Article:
For banks, this new wave of rivals is sparking a debate about how best to respond to the growing competition from technology companies that although tiny, have the potential to pinch valuable customers.
The banks record share prices can make them appear indestructible, and the new challengers face enormous barriers in trying to enter the market, but there is a strong awareness of the power of disruption. Witness the upheaval unleashed by Uber in taxis, or iTunes in music.
As a seniorBank of England official, Andrew Haldane, argued back in 2012, there is no automatic need for banks if borrowers and savers could connect directly.
The banking middlemen may in time become the surplus links in the chain. Where music and publishing have led, finance could follow, Haldane said at the time.
So, what might the wave of new online competitors mean for Australias all-powerful banks?
Barely a week goes without a technology firm trumpeting a new offering in the finance market.
With unfamiliar brand names, and often led by former bankers, these businesses are typically offering cheaper or easier credit, to an online customer base that has little need to walk into a bank branch.
Peer-to-peer lending is perhaps the most visible example. Simply put, it is where a website facilitates lending between saver and borrower – cutting out the need for the bank. It is an approach that has sparked rapid growth overseas.
In Britain, peer-to-peer lending has been roughly doubling in size for the last few years and last year its volumes eclipsed pound;1 billion ($1.9 billion), the industry association says. Across the Atlantic in the United States, the worlds biggest P2P business Lending Club last year floated in a bumper initial public offering, with its shares surging 56 per cent on debut.
Daniel Foggo, chief executive of the Australian arm of UK peer-to-peer lender RateSetter, is eyeing the $100 billion personal loan market, which includes automotive, credit cards and unsecured credit. Ultimately, he says the peer-to-peer lenders could grab as much as 20 per cent of these markets in Australia.
While banks have argued the popularity of peer-to-peer platforms is being inflated by low interest rates, Foggo points out that in the UK it has been around for almost a decade.
Overseas there have been peer-to-peer lenders operating since 2006, he says. Zopa [a UK lender] has reported their return through that full credit cycle, and they had positive returns every year.
One reason peer-to-peer lenders like Foggo are eyeing Australia is that its an affluent, technology savvy market. Underlining this threat to the banks, a KPMG survey this week found young customers rate the mobile and online presence as the most important attribute when choosing a bank, and they were becoming less loyal.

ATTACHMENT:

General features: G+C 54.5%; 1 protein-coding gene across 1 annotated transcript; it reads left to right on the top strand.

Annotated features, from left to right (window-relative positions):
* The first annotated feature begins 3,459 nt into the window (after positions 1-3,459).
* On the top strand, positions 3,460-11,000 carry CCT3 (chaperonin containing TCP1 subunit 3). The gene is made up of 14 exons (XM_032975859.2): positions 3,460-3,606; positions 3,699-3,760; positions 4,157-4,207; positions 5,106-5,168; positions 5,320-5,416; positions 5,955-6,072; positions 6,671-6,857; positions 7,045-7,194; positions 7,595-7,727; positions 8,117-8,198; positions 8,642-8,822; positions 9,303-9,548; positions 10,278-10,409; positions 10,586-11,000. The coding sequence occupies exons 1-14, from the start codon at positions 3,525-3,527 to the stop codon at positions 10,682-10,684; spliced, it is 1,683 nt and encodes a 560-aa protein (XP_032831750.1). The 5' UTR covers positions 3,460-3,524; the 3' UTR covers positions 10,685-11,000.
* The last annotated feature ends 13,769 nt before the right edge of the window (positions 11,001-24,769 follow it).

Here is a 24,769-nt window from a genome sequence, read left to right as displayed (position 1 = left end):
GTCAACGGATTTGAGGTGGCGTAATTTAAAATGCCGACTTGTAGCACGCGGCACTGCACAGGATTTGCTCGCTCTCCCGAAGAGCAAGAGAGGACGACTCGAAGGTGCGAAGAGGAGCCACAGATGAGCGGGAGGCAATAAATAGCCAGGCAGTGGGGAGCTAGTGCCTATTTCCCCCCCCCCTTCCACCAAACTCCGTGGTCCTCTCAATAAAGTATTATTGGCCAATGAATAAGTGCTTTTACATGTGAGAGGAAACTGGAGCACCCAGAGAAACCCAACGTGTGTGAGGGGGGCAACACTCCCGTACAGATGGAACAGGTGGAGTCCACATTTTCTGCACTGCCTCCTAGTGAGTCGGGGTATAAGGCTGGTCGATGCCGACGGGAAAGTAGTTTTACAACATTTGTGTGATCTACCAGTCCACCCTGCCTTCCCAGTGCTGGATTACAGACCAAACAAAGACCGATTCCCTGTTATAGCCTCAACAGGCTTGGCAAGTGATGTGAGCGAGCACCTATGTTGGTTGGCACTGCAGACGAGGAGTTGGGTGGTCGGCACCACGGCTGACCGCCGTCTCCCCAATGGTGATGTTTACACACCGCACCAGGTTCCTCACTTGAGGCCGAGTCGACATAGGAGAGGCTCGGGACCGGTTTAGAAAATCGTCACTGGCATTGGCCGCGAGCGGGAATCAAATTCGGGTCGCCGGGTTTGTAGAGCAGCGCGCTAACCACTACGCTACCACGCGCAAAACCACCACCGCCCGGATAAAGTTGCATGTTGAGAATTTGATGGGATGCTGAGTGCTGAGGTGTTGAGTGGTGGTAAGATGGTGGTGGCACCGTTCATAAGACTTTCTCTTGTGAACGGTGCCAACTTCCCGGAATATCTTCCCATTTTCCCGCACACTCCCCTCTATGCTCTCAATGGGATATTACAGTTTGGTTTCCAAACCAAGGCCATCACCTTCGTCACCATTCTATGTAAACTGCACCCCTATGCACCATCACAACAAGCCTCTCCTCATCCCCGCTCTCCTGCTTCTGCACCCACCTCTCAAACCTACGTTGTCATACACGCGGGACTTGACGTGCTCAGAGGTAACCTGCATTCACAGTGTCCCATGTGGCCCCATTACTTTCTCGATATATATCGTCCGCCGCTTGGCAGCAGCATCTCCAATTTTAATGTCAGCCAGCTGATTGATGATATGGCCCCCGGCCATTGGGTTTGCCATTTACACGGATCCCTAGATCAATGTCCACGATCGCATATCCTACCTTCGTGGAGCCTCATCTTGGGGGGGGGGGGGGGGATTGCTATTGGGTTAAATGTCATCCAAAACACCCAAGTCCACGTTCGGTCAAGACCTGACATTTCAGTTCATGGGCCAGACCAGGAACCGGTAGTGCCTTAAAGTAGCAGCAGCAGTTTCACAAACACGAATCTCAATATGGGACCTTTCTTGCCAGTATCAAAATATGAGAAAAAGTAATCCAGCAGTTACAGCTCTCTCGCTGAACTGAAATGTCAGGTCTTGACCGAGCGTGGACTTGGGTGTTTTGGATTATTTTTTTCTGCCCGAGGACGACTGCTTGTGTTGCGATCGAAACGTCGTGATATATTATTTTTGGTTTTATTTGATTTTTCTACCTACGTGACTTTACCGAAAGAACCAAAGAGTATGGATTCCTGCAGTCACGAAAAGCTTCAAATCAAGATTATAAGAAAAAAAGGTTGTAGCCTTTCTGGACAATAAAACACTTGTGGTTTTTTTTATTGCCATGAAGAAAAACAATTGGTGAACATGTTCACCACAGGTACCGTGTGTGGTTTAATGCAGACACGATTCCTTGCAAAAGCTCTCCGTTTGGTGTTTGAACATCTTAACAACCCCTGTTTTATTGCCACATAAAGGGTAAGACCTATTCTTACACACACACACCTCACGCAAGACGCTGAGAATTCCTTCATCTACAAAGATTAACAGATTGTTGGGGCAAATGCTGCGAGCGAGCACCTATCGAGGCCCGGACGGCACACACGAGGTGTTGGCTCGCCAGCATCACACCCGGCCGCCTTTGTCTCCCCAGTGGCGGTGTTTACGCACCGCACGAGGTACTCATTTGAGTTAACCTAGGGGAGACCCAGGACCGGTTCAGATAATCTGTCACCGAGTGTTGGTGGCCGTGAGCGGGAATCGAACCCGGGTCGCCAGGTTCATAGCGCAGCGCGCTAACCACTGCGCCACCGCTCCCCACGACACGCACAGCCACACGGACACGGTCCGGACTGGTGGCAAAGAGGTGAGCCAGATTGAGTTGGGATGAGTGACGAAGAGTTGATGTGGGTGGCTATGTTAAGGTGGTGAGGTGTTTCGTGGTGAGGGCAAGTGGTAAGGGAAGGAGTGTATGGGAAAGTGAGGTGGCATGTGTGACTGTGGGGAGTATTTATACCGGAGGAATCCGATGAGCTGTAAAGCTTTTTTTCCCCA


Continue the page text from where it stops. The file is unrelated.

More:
But the growth overseas is not just being driven by new technology or lower costs, but something much more profound: erosion in trust towards banks and large corporations.
Australias banks have not had their reputations trashed like those overseas during the global financial crisis. But that does not make them immune to global forces unleashed by the internet.
SocietyOnes co-founder, Matt Symons, argues that what is really disruptive about peer-to-peer platforms is that trust is moving away from institutions -such as banks -towards individuals. Individual ratings of other peoples reliability through eBay or Airbnb allow more and more customers to cut out middlemen that were previously taking a profit.
In the world of credit, peer-to-peer and other online lending platforms achieve this by extending lower rates of interest to people who have the better credit ratings.
In that world, trust is moving away from the institutions and towards individuals; thats what is potentially very disruptive about these peer-to-peer lending platforms, Symons says.
SocietyOne is the longest-running peer-to-peer lender in Australia. It has attracted equity investments from Westpac, Rupert Murdochs News Corporation and companies controlled by James Packer and Kerry Stokes.
But there are plenty of others also eyeing their piece of the action. Other peer-to-peer lenders including MoneyPlace, Marketlend and ThinCats, whileDirectMoney, led by the former Aussie Home Loans boss Stephen Porges, has started writing personal loans via an online platform.
Then there are other online rivals using technology in other ways to target the banks turf in small business lending.
Kabbage, an American online lender thats writing $2 million a day in small business loans in the US, last month announced a partnership with locally based Kikka Capital. Its pitch is it can write working capital loans of up to $100,000 within seven minutes, by having businesses provide their financials online.
Australian start-upMoula last year began offering working capital loans to small business, something online payments giant PayPal now does as well.
Consultant Martin North says that such is the interest in online lending to smaller businesses that it is becoming quite a crowded market in terms of alternatives to the big banks.
North believes the peer-to-peer model has serious long-term potential, especially for business lending, which is a lucrative, high-margin segment for banks. Supporting this, North cites a survey he conducted that found 35 per cent of small business borrowers would be interested in using the service, and many investors would be happy to lend this way.